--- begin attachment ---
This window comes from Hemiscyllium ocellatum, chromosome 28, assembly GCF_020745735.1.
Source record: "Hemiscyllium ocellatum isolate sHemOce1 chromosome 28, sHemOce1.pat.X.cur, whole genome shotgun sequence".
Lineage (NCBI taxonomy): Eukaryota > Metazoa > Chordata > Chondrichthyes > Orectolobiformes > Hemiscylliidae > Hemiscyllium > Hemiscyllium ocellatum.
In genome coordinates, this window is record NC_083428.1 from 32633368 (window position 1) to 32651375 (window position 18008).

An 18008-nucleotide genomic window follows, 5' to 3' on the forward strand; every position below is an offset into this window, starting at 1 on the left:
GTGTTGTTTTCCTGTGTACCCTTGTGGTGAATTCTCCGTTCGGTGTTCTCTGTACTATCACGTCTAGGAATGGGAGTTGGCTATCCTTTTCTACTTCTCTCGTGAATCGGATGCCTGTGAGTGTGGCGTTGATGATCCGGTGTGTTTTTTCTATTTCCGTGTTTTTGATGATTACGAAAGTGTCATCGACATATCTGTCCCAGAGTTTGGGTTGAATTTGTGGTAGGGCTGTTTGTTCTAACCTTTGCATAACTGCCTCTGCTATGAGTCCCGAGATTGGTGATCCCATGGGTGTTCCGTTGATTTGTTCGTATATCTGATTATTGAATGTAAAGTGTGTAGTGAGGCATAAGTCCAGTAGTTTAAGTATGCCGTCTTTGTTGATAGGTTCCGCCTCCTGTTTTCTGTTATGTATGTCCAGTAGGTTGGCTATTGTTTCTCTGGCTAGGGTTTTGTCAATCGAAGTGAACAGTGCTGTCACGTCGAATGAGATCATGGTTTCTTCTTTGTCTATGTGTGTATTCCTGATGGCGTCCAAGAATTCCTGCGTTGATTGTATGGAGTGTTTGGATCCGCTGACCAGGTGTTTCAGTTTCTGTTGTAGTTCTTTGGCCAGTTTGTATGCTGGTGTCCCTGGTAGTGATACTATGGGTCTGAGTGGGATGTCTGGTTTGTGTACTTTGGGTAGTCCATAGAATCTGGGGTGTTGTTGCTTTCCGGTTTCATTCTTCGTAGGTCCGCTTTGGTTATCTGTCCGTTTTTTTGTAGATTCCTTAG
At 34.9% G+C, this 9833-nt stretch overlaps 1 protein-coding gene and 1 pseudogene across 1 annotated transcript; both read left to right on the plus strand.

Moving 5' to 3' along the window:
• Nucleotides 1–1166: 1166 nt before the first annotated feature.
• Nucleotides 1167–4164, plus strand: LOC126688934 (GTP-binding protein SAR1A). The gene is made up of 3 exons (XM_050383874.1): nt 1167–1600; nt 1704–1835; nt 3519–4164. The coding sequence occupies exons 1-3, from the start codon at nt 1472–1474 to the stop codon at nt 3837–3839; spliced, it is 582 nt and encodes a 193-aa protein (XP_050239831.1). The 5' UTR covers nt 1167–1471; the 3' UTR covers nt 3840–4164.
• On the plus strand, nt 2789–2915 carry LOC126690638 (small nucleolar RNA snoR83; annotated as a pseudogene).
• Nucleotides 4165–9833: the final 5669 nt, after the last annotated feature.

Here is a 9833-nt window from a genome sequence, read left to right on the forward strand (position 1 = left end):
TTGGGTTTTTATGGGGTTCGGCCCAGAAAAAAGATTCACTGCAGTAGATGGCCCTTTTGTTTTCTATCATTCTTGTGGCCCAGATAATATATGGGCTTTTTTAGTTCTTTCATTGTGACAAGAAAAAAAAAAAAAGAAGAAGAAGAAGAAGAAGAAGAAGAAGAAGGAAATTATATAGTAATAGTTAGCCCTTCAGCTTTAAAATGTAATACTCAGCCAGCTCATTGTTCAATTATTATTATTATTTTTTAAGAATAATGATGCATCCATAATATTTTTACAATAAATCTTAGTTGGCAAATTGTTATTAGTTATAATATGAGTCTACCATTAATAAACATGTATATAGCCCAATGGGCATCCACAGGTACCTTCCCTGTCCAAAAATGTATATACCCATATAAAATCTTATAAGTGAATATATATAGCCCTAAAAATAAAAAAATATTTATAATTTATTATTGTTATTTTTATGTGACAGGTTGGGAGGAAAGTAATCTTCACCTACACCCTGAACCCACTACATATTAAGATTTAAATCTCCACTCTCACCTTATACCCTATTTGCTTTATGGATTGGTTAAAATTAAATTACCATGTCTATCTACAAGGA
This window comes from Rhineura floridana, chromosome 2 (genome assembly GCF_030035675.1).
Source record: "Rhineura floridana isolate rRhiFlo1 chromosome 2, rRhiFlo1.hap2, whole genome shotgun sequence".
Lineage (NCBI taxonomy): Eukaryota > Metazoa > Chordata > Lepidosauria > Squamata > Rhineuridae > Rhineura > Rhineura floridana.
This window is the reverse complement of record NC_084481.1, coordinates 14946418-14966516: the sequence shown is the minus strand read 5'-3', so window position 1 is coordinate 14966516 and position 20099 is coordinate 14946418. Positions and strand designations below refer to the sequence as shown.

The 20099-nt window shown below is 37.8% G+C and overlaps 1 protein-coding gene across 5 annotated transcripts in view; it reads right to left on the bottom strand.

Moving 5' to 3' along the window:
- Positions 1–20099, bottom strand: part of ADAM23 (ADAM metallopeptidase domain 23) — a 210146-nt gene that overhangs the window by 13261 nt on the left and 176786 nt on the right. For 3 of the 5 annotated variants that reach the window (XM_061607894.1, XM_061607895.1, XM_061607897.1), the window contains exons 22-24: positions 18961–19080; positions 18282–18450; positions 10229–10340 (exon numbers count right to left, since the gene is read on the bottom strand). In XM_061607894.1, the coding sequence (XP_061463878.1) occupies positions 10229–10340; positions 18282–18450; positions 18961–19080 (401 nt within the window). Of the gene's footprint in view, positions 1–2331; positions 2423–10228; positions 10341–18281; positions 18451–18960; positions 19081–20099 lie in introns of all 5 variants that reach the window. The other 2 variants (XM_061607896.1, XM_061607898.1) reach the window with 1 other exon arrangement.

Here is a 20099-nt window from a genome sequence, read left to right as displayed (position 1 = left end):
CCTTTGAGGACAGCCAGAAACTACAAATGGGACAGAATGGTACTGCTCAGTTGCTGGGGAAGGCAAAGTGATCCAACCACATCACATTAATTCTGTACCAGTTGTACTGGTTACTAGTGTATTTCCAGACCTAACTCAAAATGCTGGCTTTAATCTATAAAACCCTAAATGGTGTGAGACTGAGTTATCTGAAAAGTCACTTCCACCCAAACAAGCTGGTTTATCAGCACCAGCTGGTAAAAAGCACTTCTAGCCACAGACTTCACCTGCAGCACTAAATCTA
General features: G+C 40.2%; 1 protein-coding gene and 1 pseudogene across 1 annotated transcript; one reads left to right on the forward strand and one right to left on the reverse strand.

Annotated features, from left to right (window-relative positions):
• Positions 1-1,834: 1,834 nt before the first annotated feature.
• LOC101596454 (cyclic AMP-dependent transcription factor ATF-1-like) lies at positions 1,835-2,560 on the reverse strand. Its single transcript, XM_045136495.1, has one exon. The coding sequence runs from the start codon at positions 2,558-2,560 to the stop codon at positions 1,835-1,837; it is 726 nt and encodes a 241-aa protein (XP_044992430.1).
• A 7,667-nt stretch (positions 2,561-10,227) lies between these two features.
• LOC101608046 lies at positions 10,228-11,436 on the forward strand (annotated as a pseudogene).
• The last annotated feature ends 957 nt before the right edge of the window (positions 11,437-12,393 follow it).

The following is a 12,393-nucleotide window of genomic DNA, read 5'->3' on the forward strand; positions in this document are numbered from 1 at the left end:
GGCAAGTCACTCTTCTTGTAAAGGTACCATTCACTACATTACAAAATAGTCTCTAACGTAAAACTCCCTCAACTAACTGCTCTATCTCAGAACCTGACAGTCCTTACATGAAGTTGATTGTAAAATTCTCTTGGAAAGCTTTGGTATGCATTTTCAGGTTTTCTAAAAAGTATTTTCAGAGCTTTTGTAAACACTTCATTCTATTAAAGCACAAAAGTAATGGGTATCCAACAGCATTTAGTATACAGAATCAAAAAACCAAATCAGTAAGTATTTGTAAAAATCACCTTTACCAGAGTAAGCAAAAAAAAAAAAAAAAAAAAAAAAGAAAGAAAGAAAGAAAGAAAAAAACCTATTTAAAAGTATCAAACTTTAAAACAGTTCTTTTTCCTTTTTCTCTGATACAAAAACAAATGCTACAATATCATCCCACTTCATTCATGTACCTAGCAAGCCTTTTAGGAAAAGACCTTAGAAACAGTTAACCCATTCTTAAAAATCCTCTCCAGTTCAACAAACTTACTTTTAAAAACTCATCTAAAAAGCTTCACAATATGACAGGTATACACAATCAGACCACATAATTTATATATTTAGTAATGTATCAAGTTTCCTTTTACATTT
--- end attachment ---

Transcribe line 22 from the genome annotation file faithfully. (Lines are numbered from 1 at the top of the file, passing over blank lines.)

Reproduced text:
Here is a 20099-nt window from a genome sequence, read left to right as displayed (position 1 = left end):